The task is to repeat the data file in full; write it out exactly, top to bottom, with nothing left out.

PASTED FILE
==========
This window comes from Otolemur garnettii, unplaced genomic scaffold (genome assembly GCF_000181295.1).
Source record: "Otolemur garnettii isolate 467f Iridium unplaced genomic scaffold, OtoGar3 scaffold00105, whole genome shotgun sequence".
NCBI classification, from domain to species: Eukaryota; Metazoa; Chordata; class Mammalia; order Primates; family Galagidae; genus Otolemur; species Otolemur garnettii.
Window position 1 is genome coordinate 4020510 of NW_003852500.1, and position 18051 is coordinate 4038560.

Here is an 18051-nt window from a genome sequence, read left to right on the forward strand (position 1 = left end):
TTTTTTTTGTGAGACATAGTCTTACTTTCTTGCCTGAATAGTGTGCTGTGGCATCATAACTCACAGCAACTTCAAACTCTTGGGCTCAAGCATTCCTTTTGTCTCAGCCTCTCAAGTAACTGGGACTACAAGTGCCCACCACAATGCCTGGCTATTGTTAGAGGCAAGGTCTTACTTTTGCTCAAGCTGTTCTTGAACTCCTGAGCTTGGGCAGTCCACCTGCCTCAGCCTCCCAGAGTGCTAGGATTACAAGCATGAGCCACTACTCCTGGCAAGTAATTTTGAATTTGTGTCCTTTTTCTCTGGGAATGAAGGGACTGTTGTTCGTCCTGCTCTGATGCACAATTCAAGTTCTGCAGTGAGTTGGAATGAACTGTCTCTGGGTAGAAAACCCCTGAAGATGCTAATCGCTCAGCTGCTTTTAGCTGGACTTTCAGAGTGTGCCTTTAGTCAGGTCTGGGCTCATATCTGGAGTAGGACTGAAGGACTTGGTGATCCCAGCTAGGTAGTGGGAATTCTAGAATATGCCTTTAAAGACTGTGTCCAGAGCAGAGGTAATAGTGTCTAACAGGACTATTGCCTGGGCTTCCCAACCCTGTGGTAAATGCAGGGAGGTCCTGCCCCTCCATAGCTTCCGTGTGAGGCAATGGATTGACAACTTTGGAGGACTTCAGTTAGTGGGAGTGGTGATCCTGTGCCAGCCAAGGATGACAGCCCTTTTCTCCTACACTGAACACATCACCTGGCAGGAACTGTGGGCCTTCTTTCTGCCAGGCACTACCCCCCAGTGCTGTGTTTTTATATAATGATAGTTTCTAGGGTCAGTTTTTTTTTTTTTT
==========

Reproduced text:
This window comes from Otolemur garnettii, unplaced genomic scaffold (genome assembly GCF_000181295.1).
Source record: "Otolemur garnettii isolate 467f Iridium unplaced genomic scaffold, OtoGar3 scaffold00105, whole genome shotgun sequence".
NCBI classification, from domain to species: Eukaryota; Metazoa; Chordata; class Mammalia; order Primates; family Galagidae; genus Otolemur; species Otolemur garnettii.
Window position 1 is genome coordinate 4020510 of NW_003852500.1, and position 18051 is coordinate 4038560.

Here is an 18051-nt window from a genome sequence, read left to right on the forward strand (position 1 = left end):
TTTTTTTTGTGAGACATAGTCTTACTTTCTTGCCTGAATAGTGTGCTGTGGCATCATAACTCACAGCAACTTCAAACTCTTGGGCTCAAGCATTCCTTTTGTCTCAGCCTCTCAAGTAACTGGGACTACAAGTGCCCACCACAATGCCTGGCTATTGTTAGAGGCAAGGTCTTACTTTTGCTCAAGCTGTTCTTGAACTCCTGAGCTTGGGCAGTCCACCTGCCTCAGCCTCCCAGAGTGCTAGGATTACAAGCATGAGCCACTACTCCTGGCAAGTAATTTTGAATTTGTGTCCTTTTTCTCTGGGAATGAAGGGACTGTTGTTCGTCCTGCTCTGATGCACAATTCAAGTTCTGCAGTGAGTTGGAATGAACTGTCTCTGGGTAGAAAACCCCTGAAGATGCTAATCGCTCAGCTGCTTTTAGCTGGACTTTCAGAGTGTGCCTTTAGTCAGGTCTGGGCTCATATCTGGAGTAGGACTGAAGGACTTGGTGATCCCAGCTAGGTAGTGGGAATTCTAGAATATGCCTTTAAAGACTGTGTCCAGAGCAGAGGTAATAGTGTCTAACAGGACTATTGCCTGGGCTTCCCAACCCTGTGGTAAATGCAGGGAGGTCCTGCCCCTCCATAGCTTCCGTGTGAGGCAATGGATTGACAACTTTGGAGGACTTCAGTTAGTGGGAGTGGTGATCCTGTGCCAGCCAAGGATGACAGCCCTTTTCTCCTACACTGAACACATCACCTGGCAGGAACTGTGGGCCTTCTTTCTGCCAGGCACTACCCCCCAGTGCTGTGTTTTTATATAATGATAGTTTCTAGGGTCAGTTTTTTTTTTTTTT